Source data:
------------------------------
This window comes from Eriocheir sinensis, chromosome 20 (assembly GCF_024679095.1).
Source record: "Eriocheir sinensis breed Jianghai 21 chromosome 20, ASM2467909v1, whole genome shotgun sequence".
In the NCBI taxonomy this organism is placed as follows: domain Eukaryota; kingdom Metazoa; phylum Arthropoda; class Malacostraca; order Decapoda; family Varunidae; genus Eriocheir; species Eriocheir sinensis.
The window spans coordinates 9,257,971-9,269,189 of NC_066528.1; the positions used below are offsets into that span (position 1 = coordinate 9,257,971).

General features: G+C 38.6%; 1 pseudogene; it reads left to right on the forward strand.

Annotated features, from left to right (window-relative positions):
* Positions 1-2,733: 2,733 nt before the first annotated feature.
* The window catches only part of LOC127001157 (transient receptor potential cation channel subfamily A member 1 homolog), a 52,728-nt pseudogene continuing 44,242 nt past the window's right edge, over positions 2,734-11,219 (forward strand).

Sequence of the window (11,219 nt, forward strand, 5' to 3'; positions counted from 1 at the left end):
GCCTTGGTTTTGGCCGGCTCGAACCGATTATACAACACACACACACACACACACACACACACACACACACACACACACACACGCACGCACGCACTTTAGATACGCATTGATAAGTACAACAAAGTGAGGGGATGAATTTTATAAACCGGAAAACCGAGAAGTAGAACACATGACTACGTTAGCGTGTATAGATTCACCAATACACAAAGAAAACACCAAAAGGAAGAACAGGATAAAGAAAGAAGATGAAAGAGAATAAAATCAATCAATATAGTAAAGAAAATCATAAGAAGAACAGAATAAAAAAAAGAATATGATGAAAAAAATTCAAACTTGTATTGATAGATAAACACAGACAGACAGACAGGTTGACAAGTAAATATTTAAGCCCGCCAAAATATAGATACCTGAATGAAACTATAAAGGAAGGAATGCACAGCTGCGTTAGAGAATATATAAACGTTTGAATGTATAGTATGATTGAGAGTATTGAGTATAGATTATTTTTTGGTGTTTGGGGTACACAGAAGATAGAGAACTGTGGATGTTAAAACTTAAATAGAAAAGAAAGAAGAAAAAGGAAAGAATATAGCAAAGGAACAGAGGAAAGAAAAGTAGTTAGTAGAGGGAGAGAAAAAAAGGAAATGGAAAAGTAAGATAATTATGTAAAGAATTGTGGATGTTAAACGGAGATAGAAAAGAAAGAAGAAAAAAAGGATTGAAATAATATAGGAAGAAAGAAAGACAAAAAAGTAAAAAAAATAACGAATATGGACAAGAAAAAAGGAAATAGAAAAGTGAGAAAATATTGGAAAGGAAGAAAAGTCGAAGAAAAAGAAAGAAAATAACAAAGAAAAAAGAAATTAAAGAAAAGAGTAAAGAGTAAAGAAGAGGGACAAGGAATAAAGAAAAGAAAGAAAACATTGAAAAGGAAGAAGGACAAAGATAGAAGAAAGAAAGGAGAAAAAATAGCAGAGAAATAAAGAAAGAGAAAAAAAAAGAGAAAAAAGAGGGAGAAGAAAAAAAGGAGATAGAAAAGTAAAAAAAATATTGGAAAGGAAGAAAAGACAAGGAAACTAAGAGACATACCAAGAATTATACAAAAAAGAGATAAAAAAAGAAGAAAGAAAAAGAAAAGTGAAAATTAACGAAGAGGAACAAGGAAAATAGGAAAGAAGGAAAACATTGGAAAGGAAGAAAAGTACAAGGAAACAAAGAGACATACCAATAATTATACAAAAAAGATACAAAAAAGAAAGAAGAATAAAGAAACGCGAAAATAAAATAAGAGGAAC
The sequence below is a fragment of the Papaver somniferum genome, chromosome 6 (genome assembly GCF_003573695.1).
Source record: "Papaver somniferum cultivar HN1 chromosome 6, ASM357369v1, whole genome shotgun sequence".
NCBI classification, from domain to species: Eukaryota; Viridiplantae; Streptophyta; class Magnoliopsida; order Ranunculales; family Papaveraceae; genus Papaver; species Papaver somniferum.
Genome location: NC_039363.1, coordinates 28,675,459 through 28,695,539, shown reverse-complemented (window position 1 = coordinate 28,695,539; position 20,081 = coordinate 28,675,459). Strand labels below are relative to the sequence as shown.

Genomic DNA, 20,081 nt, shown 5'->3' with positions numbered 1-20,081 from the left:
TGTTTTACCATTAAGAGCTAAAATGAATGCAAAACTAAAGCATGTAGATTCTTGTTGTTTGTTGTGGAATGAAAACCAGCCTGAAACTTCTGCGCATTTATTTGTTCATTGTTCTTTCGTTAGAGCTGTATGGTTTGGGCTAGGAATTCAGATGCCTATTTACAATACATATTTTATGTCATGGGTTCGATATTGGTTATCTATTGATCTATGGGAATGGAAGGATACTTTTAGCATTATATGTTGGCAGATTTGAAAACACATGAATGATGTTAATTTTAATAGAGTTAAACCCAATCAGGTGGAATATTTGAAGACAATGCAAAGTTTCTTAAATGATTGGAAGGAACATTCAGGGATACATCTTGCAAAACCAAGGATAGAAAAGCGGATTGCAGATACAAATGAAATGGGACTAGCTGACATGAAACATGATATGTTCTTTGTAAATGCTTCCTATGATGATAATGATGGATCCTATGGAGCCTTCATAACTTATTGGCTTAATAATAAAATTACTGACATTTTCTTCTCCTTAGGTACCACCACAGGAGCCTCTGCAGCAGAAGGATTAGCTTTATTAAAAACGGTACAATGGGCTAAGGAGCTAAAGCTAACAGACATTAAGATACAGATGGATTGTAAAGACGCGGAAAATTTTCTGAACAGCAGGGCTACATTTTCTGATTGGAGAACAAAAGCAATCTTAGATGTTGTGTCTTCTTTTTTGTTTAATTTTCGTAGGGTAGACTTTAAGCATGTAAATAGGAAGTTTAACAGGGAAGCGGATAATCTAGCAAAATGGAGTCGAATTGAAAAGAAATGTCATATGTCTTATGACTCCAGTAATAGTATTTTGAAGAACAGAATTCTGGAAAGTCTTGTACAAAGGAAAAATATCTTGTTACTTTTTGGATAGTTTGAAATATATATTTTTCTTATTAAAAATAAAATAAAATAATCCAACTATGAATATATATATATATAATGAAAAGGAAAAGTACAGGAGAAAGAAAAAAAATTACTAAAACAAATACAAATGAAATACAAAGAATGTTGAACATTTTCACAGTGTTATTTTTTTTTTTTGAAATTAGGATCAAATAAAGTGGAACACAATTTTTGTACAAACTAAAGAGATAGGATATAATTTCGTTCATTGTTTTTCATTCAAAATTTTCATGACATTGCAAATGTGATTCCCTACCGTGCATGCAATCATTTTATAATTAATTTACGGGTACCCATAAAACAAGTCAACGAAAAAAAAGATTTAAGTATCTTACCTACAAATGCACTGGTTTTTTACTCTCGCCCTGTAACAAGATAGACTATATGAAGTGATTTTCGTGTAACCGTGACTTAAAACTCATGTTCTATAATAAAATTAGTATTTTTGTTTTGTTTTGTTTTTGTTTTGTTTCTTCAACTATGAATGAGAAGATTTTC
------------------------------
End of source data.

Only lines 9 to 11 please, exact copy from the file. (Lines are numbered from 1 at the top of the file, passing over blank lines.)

Sequence of the window (11,219 nt, forward strand, 5' to 3'; positions counted from 1 at the left end):
GCCTTGGTTTTGGCCGGCTCGAACCGATTATACAACACACACACACACACACACACACACACACACACACACACACACACACGCACGCACGCACTTTAGATACGCATTGATAAGTACAACAAAGTGAGGGGATGAATTTTATAAACCGGAAAACCGAGAAGTAGAACACATGACTACGTTAGCGTGTATAGATTCACCAATACACAAAGAAAACACCAAAAGGAAGAACAGGATAAAGAAAGAAGATGAAAGAGAATAAAATCAATCAATATAGTAAAGAAAATCATAAGAAGAACAGAATAAAAAAAAGAATATGATGAAAAAAATTCAAACTTGTATTGATAGATAAACACAGACAGACAGACAGGTTGACAAGTAAATATTTAAGCCCGCCAAAATATAGATACCTGAATGAAACTATAAAGGAAGGAATGCACAGCTGCGTTAGAGAATATATAAACGTTTGAATGTATAGTATGATTGAGAGTATTGAGTATAGATTATTTTTTGGTGTTTGGGGTACACAGAAGATAGAGAACTGTGGATGTTAAAACTTAAATAGAAAAGAAAGAAGAAAAAGGAAAGAATATAGCAAAGGAACAGAGGAAAGAAAAGTAGTTAGTAGAGGGAGAGAAAAAAAGGAAATGGAAAAGTAAGATAATTATGTAAAGAATTGTGGATGTTAAACGGAGATAGAAAAGAAAGAAGAAAAAAAGGATTGAAATAATATAGGAAGAAAGAAAGACAAAAAAGTAAAAAAAATAACGAATATGGACAAGAAAAAAGGAAATAGAAAAGTGAGAAAATATTGGAAAGGAAGAAAAGTCGAAGAAAAAGAAAGAAAATAACAAAGAAAAAAGAAATTAAAGAAAAGAGTAAAGAGTAAAGAAGAGGGACAAGGAATAAAGAAAAGAAAGAAAACATTGAAAAGGAAGAAGGACAAAGATAGAAGAAAGAAAGGAGAAAAAATAGCAGAGAAATAAAGAAAGAGAAAAAAAAAGAGAAAAAAGAGGGAGAAGAAAAAAAGGAGATAGAAAAGTAAAAAAAATATTGGAAAGGAAGAAAAGACAAGGAAACTAAGAGACATACCAAGAATTATACAAAAAAGAGATAAAAAAAGAAGAAAGAAAAAGAAAAGTGAAAATTAACGAAGAGGAACAAGGAAAATAGGAAAGAAGGAAAACATTGGAAAGGAAGAAAAGTACAAGGAAACAAAGAGACATACCAATAATTATACAAAAAAGATACAAAAAAGAAAGAAGAATAAAGAAACGCGAAAATAAAATAAGAGGAAC
The sequence below is a fragment of the Papaver somniferum genome, chromosome 6 (genome assembly GCF_003573695.1).